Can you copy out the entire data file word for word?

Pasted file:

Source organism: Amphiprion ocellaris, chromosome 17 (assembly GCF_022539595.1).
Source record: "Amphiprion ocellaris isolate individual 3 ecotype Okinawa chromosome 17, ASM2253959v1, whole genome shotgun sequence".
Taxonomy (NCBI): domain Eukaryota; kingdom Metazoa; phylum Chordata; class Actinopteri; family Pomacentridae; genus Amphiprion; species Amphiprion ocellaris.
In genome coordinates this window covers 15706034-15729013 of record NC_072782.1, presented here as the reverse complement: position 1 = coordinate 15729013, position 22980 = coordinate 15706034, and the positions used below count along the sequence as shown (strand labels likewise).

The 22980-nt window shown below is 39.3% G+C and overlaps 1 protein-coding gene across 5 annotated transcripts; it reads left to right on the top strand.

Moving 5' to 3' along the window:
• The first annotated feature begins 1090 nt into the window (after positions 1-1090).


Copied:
Source organism: Amphiprion ocellaris, chromosome 17 (assembly GCF_022539595.1).
Source record: "Amphiprion ocellaris isolate individual 3 ecotype Okinawa chromosome 17, ASM2253959v1, whole genome shotgun sequence".
Taxonomy (NCBI): domain Eukaryota; kingdom Metazoa; phylum Chordata; class Actinopteri; family Pomacentridae; genus Amphiprion; species Amphiprion ocellaris.
In genome coordinates this window covers 15706034-15729013 of record NC_072782.1, presented here as the reverse complement: position 1 = coordinate 15729013, position 22980 = coordinate 15706034, and the positions used below count along the sequence as shown (strand labels likewise).

The 22980-nt window shown below is 39.3% G+C and overlaps 1 protein-coding gene across 5 annotated transcripts; it reads left to right on the top strand.

Moving 5' to 3' along the window:
• The first annotated feature begins 1090 nt into the window (after positions 1-1090).